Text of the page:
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Measuring alcohol in populations

Better monitoring of alcohol consumption is needed; technological advances may soon provide extremely valuable information about context of drinking, says Dr Annie Britton

28 October 2016 – There are many reasons why we need to accurately measure how much alcohol people are drinking. It is essential for monitoring trends over time and to make country comparisons. We need the measures to evaluate alcohol policies and we need to be able to link alcohol intake to related harm.

So much of what we rely upon is data from large scale surveys and longitudinal studies. Typically, participants in these studies are asked to self-complete information about their alcohol intake. Clearly, this has many limitations. First, there is no worldwide agreement on what questions to ask and how to measure volume, frequency, binging, heavy drinking and dependency. Individuals are expected to be able to self-recall the details about their alcoholic drink consumption. Herein lays further problems. For example, measures poured in licensed premises may vary hugely from measures poured at home and the alcoholic content of drinks has changed over time.

All of which makes us question the validity and reliability of the data we have at our disposal. But what are the alternatives?

Some researchers make use of contrived settings (e.g. fake bars) to maximise confidence in measurement of alcohol intake, but this raises questions of external validity and is of limited value in evaluating drinking over time or across contexts.

Objective alcohol measures exist, such as biochemical measures of alcohol concentrations from breath, blood, urine and hair; each of which has its limitations. Alcohol is rapidly metabolised by the body. Biological assays of alcohol metabolites may provide valid indicators of heavy consumption in recent days, but cannot provide information about the quantity or frequency of drinking episodes. Urine samples can provide results covering a longer period than breathalyser tests, to a maximum of about 72 hours, but like breathalyser results they are also affected by the rate at which an individual metabolises alcohol. Blood testing can detect alcohol between 14 and 28 days after its consumption. Indices include the liver function test (LFT) and the elevation of carbohydrate deficit transferrin (CDT).  Both of these indicators are present when an individual has consumed moderate to heavy amounts of alcohol and therefore the results are not helpful in detecting patterns of low use. Plus the results can be abnormal where the individual has liver damage for reasons other than alcohol consumption (e.g. hepatitis). In hair strand testing, two markers, ethyl glucuronide (EtG) and fatty acid ethyl esters (FAEE), are used to identify ethanol within the body up to a period of 6-12 months. But these markers cannot reveal detailed information about pattern of consumption.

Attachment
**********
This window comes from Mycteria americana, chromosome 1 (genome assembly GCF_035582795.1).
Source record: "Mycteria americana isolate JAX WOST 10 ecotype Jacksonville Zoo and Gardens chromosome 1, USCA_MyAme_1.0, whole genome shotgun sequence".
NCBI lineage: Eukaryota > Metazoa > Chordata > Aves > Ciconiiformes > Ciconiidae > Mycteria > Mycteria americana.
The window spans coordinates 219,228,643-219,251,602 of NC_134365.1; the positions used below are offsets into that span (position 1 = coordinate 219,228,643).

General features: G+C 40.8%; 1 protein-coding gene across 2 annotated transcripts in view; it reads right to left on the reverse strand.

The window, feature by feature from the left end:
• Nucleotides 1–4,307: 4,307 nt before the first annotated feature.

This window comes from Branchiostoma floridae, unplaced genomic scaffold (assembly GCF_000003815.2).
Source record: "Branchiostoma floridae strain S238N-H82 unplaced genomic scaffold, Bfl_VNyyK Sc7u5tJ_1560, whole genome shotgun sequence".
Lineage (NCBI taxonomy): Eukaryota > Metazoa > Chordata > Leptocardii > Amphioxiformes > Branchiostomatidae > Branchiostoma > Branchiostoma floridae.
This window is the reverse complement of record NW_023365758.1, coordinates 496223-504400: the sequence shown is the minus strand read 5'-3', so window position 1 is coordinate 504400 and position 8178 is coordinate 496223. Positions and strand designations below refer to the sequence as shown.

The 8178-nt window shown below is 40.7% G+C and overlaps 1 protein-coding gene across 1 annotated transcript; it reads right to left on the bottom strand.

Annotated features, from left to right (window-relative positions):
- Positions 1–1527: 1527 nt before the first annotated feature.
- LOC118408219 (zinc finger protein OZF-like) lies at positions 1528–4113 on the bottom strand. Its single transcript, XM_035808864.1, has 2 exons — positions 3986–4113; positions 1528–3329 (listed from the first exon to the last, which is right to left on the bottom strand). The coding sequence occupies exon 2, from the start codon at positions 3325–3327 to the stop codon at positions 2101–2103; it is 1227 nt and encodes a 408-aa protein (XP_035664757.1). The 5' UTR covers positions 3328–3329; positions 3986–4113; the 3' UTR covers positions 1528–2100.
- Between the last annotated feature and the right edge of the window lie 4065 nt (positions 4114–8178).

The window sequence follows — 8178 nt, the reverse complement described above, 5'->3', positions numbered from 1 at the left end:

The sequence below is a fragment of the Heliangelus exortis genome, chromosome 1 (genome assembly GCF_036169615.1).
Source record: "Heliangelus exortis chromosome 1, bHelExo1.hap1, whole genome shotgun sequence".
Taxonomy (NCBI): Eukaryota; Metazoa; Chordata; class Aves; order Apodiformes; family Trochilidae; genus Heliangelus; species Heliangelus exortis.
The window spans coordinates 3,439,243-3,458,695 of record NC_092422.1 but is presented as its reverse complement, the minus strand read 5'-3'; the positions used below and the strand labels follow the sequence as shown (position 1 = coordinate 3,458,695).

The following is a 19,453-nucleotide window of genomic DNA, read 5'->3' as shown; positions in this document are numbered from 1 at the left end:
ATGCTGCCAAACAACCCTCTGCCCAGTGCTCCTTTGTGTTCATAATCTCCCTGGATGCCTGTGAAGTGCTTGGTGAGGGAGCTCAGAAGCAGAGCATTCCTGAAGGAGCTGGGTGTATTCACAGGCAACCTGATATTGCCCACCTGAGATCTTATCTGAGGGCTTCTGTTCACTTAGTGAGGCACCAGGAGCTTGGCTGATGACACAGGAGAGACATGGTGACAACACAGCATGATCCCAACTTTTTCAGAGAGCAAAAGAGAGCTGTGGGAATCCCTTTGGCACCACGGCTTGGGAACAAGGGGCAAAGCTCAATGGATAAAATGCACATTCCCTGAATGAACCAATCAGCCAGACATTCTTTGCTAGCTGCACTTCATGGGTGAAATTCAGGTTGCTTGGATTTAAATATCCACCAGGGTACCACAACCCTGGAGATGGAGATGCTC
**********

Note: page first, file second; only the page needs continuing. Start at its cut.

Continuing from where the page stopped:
None of the above is ideal and given the size of population surveys, they are prohibitively expensive and not feasible to deploy. One potential solution that could possibly be used in large studies is the transdermal alcohol sensor. Recent technology has been developed that measures the small fraction (approximately 1%) of ingested alcohol that is excreted through the skin via sweat glands and diffusion. The sensors can provide a continuous estimate of ingested alcohol over extended periods of time. They are widely used in the United States to monitor sobriety as part of parole conditions, but could be used to monitor daily patterns. At present the device is worn as an ankle bracelet and if combined with a global positional system, could provide extremely valuable information about context of drinking.

One day the issue of accurately measuring alcohol consumption among populations may be taken for granted. New devices are likely to be smaller, smarter and more acceptable (for example, apparently there is already a tattoo that can measure your alcohol intake). Monitoring devices, such as Fitbits, are increasingly common and alongside this new evolving technology will come our confidence in the data upon which we rely. 

Written by Dr Annie Britton, Reader in Epidemiology at University College London.

All IAS Blogposts are published with the permission of the author. The views expressed are solely the author's own and do not necessarily represent the views of the Institute of Alcohol Studies.